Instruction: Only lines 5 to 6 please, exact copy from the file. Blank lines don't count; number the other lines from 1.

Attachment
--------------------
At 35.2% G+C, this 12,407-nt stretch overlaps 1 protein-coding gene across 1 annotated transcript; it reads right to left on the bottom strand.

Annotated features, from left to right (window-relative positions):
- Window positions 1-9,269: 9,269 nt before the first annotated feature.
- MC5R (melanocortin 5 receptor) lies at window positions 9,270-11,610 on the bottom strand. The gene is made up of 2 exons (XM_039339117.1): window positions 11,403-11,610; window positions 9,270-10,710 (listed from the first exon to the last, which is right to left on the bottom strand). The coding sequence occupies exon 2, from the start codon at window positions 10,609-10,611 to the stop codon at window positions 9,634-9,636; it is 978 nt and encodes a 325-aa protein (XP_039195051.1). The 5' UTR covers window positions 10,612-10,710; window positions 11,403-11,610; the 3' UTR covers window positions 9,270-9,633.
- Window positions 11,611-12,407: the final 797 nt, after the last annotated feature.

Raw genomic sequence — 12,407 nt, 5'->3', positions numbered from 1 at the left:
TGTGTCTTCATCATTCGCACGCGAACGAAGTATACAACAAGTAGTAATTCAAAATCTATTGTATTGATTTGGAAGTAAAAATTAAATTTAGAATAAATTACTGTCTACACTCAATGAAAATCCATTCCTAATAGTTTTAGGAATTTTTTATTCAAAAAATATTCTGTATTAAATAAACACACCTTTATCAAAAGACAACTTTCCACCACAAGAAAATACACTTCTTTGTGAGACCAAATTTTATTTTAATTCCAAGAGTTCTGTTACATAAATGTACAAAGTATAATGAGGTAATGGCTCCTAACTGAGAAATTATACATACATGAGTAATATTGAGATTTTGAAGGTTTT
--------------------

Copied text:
- Window positions 11,611-12,407: the final 797 nt, after the last annotated feature.

Raw genomic sequence — 12,407 nt, 5'->3', positions numbered from 1 at the left: